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Rebuildling the Pawtucket River Bridge

November 5, 2010

Pawtucket River Bridge GroundbreakingThe best way to gauge the importance of a public event is to count the dignitaries on hand.

At the Pawtucket River Bridge groundbreaking this past Thursday, there were no more than … well, I lost count. Both U.S. Senators were there, so was Congressman Jim Langevin, Governor Donald Carcieri, along with mayors and police chiefs and newly minted Attorney General Peter Killmartin. All crammed into a tent with dozens of other folks pressing the flesh and grinning. Impressive given the rain that was pouring down.

Perhaps it was the importance of getting the replacement bridge built that attracted the crowd. For nearly three years the I-95 overpass has been closed to heavy trucks, forcing them to worm their way around the bridge. This has caused grief to residents living just yards away from the eternal convoy trekking down the detour. Pawtucket resident Danna O’Clair lives right where trucks take Exit 27. She says the noise and vibrations are so bad that they shake the windows; she swears truck traffic caused her kitchen cabinets to shake right off the wall.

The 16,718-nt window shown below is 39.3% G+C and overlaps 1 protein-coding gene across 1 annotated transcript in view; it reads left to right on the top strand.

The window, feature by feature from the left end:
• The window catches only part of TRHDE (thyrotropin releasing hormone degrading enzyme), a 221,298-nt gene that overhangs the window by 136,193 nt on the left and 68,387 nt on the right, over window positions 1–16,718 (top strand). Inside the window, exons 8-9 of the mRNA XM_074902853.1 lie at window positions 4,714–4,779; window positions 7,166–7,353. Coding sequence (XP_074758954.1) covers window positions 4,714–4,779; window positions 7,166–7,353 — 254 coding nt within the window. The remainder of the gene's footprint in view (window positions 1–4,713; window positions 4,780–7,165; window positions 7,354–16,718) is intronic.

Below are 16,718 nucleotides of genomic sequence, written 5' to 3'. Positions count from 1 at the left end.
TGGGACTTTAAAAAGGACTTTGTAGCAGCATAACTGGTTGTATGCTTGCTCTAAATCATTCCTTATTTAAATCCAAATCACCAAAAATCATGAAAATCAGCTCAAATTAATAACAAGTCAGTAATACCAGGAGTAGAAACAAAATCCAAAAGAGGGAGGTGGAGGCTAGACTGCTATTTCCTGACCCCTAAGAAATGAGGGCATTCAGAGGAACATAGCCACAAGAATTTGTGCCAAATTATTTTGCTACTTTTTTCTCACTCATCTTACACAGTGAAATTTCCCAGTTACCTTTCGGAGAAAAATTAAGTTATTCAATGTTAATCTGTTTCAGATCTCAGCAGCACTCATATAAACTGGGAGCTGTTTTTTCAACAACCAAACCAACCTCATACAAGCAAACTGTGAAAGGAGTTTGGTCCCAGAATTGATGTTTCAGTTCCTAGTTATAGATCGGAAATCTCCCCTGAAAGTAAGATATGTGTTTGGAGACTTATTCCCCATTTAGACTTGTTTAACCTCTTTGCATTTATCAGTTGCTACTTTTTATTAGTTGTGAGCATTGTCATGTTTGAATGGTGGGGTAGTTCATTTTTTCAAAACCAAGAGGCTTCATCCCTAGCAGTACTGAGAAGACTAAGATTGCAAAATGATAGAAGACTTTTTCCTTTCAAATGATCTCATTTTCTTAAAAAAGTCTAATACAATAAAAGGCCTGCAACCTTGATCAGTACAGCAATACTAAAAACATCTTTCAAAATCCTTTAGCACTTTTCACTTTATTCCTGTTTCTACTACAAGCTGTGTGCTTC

Pawtucket’s mayor is also feeling the pain. He says he’s co-authored a letter with the Central Falls receiver outlining damage the truck detour has done to their cities. That letter, he said at the groundbreaking, is going straight to the dignitaries who were sitting on the front row.

Truckers too are feeling the pain, some of them even stopped to hear the speeches and watch the ceremonial dirt fly. Thousands of trucks have been pulled over and ticketed for going over the bridge’s weight limit. This is costing truckers thousands of dollars and lost time on the road.

Interstate 95 is the most traveled highway in the nation. The Rhode Island Department of Transportation says about 162,000 vehicles travel across the Pawtucket River Bridge every day.

RIDOT’s dangling about $26,000 of motivation to get enough of the work done that trucks can return to the bridge by spring of 2012. The new bridge, with its art-deco touches and colored lights, is expected to open summer of 2013.

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